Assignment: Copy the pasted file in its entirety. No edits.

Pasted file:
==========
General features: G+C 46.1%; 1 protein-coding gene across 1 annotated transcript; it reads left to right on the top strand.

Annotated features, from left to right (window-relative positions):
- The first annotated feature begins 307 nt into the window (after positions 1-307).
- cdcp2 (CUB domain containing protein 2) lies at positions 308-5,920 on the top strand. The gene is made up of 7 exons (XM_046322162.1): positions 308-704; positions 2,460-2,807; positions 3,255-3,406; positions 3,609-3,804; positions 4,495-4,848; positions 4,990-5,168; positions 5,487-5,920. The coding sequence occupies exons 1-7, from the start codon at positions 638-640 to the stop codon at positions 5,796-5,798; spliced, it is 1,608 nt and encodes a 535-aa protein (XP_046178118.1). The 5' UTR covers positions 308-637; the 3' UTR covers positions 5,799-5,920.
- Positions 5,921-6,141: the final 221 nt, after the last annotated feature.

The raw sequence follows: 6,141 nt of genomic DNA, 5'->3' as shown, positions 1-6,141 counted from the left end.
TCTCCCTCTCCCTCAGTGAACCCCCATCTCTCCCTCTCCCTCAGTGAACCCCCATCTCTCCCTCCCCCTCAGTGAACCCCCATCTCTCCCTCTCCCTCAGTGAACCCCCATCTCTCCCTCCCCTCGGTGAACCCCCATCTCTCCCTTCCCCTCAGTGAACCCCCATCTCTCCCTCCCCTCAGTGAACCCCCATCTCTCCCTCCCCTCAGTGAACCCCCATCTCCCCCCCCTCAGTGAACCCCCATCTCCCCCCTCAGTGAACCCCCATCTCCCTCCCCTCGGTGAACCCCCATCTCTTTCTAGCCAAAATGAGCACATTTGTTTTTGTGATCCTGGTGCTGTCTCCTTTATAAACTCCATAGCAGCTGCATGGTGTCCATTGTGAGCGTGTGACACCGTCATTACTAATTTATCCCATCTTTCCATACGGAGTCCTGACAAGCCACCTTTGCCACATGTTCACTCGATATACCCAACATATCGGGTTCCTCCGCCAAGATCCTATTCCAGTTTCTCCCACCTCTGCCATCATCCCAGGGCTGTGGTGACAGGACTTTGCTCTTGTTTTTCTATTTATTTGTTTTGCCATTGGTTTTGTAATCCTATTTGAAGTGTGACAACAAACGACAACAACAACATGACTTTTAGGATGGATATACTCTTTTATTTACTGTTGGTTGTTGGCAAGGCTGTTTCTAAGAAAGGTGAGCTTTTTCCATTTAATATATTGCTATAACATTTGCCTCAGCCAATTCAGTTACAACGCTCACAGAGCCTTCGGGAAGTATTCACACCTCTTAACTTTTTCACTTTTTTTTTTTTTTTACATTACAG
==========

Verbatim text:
General features: G+C 46.1%; 1 protein-coding gene across 1 annotated transcript; it reads left to right on the top strand.

Annotated features, from left to right (window-relative positions):
- The first annotated feature begins 307 nt into the window (after positions 1-307).
- cdcp2 (CUB domain containing protein 2) lies at positions 308-5,920 on the top strand. The gene is made up of 7 exons (XM_046322162.1): positions 308-704; positions 2,460-2,807; positions 3,255-3,406; positions 3,609-3,804; positions 4,495-4,848; positions 4,990-5,168; positions 5,487-5,920. The coding sequence occupies exons 1-7, from the start codon at positions 638-640 to the stop codon at positions 5,796-5,798; spliced, it is 1,608 nt and encodes a 535-aa protein (XP_046178118.1). The 5' UTR covers positions 308-637; the 3' UTR covers positions 5,799-5,920.
- Positions 5,921-6,141: the final 221 nt, after the last annotated feature.

The raw sequence follows: 6,141 nt of genomic DNA, 5'->3' as shown, positions 1-6,141 counted from the left end.
TCTCCCTCTCCCTCAGTGAACCCCCATCTCTCCCTCTCCCTCAGTGAACCCCCATCTCTCCCTCCCCCTCAGTGAACCCCCATCTCTCCCTCTCCCTCAGTGAACCCCCATCTCTCCCTCCCCTCGGTGAACCCCCATCTCTCCCTTCCCCTCAGTGAACCCCCATCTCTCCCTCCCCTCAGTGAACCCCCATCTCTCCCTCCCCTCAGTGAACCCCCATCTCCCCCCCCTCAGTGAACCCCCATCTCCCCCCTCAGTGAACCCCCATCTCCCTCCCCTCGGTGAACCCCCATCTCTTTCTAGCCAAAATGAGCACATTTGTTTTTGTGATCCTGGTGCTGTCTCCTTTATAAACTCCATAGCAGCTGCATGGTGTCCATTGTGAGCGTGTGACACCGTCATTACTAATTTATCCCATCTTTCCATACGGAGTCCTGACAAGCCACCTTTGCCACATGTTCACTCGATATACCCAACATATCGGGTTCCTCCGCCAAGATCCTATTCCAGTTTCTCCCACCTCTGCCATCATCCCAGGGCTGTGGTGACAGGACTTTGCTCTTGTTTTTCTATTTATTTGTTTTGCCATTGGTTTTGTAATCCTATTTGAAGTGTGACAACAAACGACAACAACAACATGACTTTTAGGATGGATATACTCTTTTATTTACTGTTGGTTGTTGGCAAGGCTGTTTCTAAGAAAGGTGAGCTTTTTCCATTTAATATATTGCTATAACATTTGCCTCAGCCAATTCAGTTACAACGCTCACAGAGCCTTCGGGAAGTATTCACACCTCTTAACTTTTTCACTTTTTTTTTTTTTTTACATTACAG